After years of sputtering, sales of big pickups kicked into overdrive last month.
Demand for full-size pickups jumped 16 percent, helping make August the strongest month for U.S. auto sales in three years. Overall auto sales increased 20 percent from a year earlier to nearly 1.3 million, according to Autodata Corp.
The rising demand shows that businesses need to replace aging trucks and feel more confident about the recovery in U.S. housing – a market where pickups are essential for hauling equipment and crews. Facebook shares scraped a new low Tuesday. The new drag on the already leaden stock: Analysts from two of Facebook’s largest underwriters on its botched initial public stock offering cut their price targets.
The Morgan Stanley and JPMorgan Chase analysts also reduced their revenue projections.
Shares closed down nearly 2 percent, or 33 cents, to $17.73 as some on Wall Street, floored that Facebook has shed $50 billion in market value in just three months, said they feared the company’s stock is nowhere near bottom. McDonald’s Corp., the fast food chain that brought the hamburger to the world, is opening what may be its first vegetarian-only restaurants.
The hamburger chain said Tuesday that the locations in India will serve only vegetarian food because of customer preferences in the region. The company could not immediately say when the restaurants would open or how many there would be. Already, McDonald’s restaurants in India do not sell beef or pork, and its kitchens are separated for cooking vegetarian and nonvegetarian food. Volkswagen AG has unveiled the latest version of its mainstay Golf hatchback at a Berlin museum, ahead of its premiere later this month at the Paris Auto Show.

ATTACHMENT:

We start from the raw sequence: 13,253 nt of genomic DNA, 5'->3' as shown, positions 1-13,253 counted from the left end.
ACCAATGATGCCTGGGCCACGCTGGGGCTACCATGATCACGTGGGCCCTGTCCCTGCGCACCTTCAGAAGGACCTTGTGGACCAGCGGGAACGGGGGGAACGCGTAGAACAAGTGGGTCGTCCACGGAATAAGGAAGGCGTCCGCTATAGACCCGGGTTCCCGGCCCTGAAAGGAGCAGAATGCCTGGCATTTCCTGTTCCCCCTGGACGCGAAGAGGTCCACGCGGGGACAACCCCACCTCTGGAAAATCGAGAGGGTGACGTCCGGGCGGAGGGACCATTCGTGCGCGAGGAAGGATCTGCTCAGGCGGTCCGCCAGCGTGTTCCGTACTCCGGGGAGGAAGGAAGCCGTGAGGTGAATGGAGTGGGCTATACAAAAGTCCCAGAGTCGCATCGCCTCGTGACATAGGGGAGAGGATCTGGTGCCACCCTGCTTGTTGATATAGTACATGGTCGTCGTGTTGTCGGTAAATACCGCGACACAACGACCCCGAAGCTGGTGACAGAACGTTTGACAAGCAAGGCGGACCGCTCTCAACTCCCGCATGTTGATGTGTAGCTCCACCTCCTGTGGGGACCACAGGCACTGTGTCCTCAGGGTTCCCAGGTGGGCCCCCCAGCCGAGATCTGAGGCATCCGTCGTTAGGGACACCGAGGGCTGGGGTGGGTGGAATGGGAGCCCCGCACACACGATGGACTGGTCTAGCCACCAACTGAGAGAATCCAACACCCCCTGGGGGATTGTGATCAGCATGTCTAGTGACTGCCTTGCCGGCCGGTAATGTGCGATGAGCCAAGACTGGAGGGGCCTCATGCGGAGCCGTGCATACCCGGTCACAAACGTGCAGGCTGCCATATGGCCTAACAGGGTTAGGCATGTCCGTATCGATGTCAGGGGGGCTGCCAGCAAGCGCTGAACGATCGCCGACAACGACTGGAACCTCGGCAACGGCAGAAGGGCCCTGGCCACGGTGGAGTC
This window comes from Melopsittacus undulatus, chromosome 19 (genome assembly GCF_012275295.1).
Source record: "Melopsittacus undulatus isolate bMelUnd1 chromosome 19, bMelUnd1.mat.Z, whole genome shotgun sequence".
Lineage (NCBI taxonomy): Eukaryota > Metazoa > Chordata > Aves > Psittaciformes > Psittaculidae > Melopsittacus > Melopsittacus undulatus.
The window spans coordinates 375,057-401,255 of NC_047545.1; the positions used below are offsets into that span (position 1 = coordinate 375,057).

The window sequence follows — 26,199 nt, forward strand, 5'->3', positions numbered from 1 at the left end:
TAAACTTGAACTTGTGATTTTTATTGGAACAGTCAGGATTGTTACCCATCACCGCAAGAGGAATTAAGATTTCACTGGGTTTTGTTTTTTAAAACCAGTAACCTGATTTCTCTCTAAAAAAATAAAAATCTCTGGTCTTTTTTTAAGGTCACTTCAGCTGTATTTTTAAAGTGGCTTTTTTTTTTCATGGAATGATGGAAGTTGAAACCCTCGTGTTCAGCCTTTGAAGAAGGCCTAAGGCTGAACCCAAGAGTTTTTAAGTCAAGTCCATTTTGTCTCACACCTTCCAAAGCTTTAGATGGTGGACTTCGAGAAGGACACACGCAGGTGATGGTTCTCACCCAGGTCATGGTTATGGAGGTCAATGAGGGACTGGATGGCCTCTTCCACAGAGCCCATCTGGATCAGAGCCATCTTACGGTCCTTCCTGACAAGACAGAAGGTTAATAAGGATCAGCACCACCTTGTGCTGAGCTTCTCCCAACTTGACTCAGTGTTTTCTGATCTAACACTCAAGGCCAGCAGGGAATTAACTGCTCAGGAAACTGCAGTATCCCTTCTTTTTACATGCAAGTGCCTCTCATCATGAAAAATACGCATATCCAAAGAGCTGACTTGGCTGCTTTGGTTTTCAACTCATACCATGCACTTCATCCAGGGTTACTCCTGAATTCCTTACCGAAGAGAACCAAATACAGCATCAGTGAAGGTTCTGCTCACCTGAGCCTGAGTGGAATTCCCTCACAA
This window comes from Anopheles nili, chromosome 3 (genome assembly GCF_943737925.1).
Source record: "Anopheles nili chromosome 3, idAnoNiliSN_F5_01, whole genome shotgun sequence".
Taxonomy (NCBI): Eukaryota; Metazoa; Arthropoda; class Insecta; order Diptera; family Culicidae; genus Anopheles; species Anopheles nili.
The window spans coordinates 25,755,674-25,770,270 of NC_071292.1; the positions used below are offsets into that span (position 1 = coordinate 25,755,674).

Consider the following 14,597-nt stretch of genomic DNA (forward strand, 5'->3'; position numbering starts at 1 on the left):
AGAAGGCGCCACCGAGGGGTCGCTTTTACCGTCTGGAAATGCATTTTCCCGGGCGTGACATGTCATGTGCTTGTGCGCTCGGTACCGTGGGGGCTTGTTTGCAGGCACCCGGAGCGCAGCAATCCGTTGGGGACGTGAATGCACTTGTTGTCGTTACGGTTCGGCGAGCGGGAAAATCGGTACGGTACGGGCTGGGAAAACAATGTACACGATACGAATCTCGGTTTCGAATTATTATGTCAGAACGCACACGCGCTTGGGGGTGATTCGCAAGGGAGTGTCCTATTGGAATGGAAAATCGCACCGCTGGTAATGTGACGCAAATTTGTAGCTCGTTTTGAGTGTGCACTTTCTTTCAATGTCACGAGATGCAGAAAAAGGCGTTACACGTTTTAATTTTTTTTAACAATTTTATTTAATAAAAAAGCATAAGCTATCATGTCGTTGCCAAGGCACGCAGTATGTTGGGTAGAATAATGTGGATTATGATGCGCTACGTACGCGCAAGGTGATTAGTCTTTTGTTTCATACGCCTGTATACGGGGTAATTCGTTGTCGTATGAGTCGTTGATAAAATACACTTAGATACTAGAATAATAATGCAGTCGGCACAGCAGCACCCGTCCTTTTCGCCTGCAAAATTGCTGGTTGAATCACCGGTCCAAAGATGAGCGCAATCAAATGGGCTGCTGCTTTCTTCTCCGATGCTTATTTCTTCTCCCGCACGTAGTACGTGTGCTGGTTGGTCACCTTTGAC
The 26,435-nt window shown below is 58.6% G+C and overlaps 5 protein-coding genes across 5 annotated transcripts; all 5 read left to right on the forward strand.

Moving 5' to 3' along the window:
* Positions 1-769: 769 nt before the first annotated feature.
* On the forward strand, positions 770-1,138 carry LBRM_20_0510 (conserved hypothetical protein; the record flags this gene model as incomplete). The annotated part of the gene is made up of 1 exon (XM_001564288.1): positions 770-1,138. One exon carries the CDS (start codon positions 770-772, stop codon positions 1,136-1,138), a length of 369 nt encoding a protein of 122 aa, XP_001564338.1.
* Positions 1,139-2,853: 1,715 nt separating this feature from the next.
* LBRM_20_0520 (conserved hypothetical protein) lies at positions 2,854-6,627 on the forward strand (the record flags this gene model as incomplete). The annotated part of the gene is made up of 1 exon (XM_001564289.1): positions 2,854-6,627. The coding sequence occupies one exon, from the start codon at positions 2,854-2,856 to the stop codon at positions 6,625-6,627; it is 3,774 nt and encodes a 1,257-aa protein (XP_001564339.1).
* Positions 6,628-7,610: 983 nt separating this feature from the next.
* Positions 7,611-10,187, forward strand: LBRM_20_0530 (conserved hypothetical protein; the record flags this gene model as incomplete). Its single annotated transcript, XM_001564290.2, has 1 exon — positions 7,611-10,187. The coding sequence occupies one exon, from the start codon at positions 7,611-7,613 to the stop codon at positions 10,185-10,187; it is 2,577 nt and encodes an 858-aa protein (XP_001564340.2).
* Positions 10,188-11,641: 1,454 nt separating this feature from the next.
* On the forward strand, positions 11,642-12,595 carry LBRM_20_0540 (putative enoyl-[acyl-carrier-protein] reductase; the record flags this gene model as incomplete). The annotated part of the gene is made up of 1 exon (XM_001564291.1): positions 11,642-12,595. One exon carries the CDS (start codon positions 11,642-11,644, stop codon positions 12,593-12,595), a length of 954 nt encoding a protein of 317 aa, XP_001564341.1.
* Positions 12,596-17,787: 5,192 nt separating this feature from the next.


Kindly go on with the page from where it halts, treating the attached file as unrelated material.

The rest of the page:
The 7th edition of the model introduced in 1974 doesn’t look that different from the outside, though there is one key change: the front headlights are rectangular instead of circular.
But the body, powertrain and interior were completely redesigned, the company said Tuesday.
The new Golf is 220 pounds lighter, helping it get 23 percent better gas mileage. Economic threats mean the outlook for banks remains negative in the next 12 to 18 months, Moody’s Investors Service said Tuesday.
“Our negative outlook ... reflects a challenging domestic operating environment, with prolonged low interest rates, high unemployment, weak economic growth and fiscal policy uncertainties,” said Sean Jones, Moody’s senior vice president. “The threat of contagion ... from the European sovereign debt crisis undermines economic recovery in the U.S. and exposes banks to a heightened risk of shocks,” he said.Facebook stock hits another low McDonald’s goes vegeterian in India VW Golf hatchback gets redesigned Moody’s downbeat about banks’ outlook News Tribune news services